We spent way too much money on this badboy, but hey, we were fired up, and New York City is a great place to lighten your wallet on high-quality and exotic fare.  The pics as you will see are fantastic.  Roy is the greatest photographer of all-time ever, and I’m not just saying that because he’s my BFF.  I am saying “BFF” repeatedly because I watched some show the other day that proposed BFF be banned in 2011.  That just made me wanna use it all the more. 

And yes, Roy and I have been accused of engaging in heavy duty bromance, but don’t call us gay.  Roy’s wife is Tyra basically and I, like Kip Dynamite, “chat online with babes, all day.”  Enjoy our fine hunk of meat…

Prime rib is basically just a big slab of ribeye that is roasted in a large chunk as opposed to grilled up in individual steaks.  A whole ribeye is enough to feed nearly 20 people, so we obviously just used a chunk that was a few pounds (call it 4) for a dinner for 5.  In the meat category, I don’t think there’s anything finer than slow-roasted slabs of ribeye, as tenderloin is flavorless in comparison and lean – and I tend to eat delicious fatty meat or none at all.  This “happy cow” from Madison Avenue’s best butcher shop was a prize to behold (cuttable with a spoon) in all categories of goodness. 

  1. To roast a whole ribeye, get ya a nice slab and coat it with a thick layer of black pepper and obscene amounts of salt – enough to form a flavor-nuke of a crust on the outside.  Because you cannot season the inside of the meat, it’s hard to overdo the pepper or the salt.  Load it up, especially with the pepper.  Give that thing a black pepper stubbly beard.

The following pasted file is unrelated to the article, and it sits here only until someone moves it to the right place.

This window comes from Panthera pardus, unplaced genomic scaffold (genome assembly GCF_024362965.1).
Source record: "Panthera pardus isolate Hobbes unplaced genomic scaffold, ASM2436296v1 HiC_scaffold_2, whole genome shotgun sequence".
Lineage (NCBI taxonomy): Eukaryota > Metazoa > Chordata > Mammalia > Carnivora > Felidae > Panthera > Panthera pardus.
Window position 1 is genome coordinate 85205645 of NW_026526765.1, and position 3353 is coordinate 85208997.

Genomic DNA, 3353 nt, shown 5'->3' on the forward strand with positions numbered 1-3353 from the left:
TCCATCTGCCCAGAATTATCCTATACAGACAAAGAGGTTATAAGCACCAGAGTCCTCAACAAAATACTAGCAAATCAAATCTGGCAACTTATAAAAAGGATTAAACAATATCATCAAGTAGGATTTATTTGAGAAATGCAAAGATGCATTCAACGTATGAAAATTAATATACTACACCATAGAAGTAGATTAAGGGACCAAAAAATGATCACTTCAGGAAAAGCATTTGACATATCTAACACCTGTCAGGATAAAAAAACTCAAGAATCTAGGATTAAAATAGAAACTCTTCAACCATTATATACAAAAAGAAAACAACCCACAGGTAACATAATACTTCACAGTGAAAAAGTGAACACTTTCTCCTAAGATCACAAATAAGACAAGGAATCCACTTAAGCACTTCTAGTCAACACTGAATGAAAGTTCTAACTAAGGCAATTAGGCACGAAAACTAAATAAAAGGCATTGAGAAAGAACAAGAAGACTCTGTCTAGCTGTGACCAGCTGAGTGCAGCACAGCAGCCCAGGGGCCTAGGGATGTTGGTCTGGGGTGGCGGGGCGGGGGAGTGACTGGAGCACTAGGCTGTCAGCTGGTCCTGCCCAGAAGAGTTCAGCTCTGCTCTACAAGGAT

2. In some hot fat, preferably a stable fat like beef tallow or unflavored coconut oil, sear the meat on all sides until a nice, brown crust forms.  The heat will have to be high and oil at the smoking point before you add the meat to ensure good browning. 
  3. Once everything is well-seared on all sides, throw it in the oven at low temperature, ideally about 250-275 degrees F, covered tightly.  As seen in the picture, I threw the meat in on a bed of shallots that had already started cooking down in butter (see “Melted Shallots” recipe in the 180 Kitchen eBook) and chucked some fresh sprigs of thyme straight out of Roy’s garden in there with it.  Optional, but something to think about.   
  4. Roast until it just starts to firm up, but is still kinda squishy (rare or slightly more – should take at least 45-60 minutes but it all depends on the size of the meat, the elevation you are at, how hot you seared the meat, and other factors that make it up to your discretion to figure out)
  5. Remember, it’s better to undercook it and have to cook it a little longer than cooking it beyond the point of no return (I actually overcooked this one just ever so slightly, but it was still good) 
  6. Rest, out of the oven, for 20-30 minutes (covered)
  7. Blast in the oven at high heat for 10 minutes to reheat the meat.
  8. Slice and serve hot with say, the horseradish sauce found in 180 Kitchen: 180 Tips, Recipes, and More    

Published in: on January 3, 2011 at 4:44 pm  Comments (37)